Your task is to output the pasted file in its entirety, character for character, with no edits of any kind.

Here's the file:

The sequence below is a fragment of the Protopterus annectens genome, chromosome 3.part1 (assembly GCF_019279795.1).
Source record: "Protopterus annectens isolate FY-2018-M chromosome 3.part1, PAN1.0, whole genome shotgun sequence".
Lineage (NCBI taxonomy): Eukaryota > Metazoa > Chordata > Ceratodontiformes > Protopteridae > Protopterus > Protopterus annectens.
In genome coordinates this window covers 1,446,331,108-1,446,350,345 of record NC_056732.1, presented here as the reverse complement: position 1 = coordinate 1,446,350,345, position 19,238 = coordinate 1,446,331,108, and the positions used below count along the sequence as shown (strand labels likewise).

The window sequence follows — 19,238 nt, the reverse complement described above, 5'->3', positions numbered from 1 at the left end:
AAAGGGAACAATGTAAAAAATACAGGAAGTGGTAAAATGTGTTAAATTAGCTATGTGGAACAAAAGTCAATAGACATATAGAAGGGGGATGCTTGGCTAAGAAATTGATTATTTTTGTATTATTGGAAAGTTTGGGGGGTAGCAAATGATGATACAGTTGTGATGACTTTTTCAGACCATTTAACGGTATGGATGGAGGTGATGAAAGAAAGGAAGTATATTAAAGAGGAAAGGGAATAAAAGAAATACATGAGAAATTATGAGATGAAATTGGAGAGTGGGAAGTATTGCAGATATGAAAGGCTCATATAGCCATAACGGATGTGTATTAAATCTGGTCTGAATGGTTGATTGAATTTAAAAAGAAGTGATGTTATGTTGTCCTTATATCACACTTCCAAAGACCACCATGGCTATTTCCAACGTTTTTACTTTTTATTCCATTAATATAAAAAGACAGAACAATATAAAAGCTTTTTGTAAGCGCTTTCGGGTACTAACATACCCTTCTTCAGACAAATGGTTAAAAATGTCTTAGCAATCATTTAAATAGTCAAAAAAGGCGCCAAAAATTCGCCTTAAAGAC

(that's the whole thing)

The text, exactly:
The sequence below is a fragment of the Protopterus annectens genome, chromosome 3.part1 (assembly GCF_019279795.1).
Source record: "Protopterus annectens isolate FY-2018-M chromosome 3.part1, PAN1.0, whole genome shotgun sequence".
Lineage (NCBI taxonomy): Eukaryota > Metazoa > Chordata > Ceratodontiformes > Protopteridae > Protopterus > Protopterus annectens.
In genome coordinates this window covers 1,446,331,108-1,446,350,345 of record NC_056732.1, presented here as the reverse complement: position 1 = coordinate 1,446,350,345, position 19,238 = coordinate 1,446,331,108, and the positions used below count along the sequence as shown (strand labels likewise).

The window sequence follows — 19,238 nt, the reverse complement described above, 5'->3', positions numbered from 1 at the left end:
AAAGGGAACAATGTAAAAAATACAGGAAGTGGTAAAATGTGTTAAATTAGCTATGTGGAACAAAAGTCAATAGACATATAGAAGGGGGATGCTTGGCTAAGAAATTGATTATTTTTGTATTATTGGAAAGTTTGGGGGGTAGCAAATGATGATACAGTTGTGATGACTTTTTCAGACCATTTAACGGTATGGATGGAGGTGATGAAAGAAAGGAAGTATATTAAAGAGGAAAGGGAATAAAAGAAATACATGAGAAATTATGAGATGAAATTGGAGAGTGGGAAGTATTGCAGATATGAAAGGCTCATATAGCCATAACGGATGTGTATTAAATCTGGTCTGAATGGTTGATTGAATTTAAAAAGAAGTGATGTTATGTTGTCCTTATATCACACTTCCAAAGACCACCATGGCTATTTCCAACGTTTTTACTTTTTATTCCATTAATATAAAAAGACAGAACAATATAAAAGCTTTTTGTAAGCGCTTTCGGGTACTAACATACCCTTCTTCAGACAAATGGTTAAAAATGTCTTAGCAATCATTTAAATAGTCAAAAAAGGCGCCAAAAATTCGCCTTAAAGAC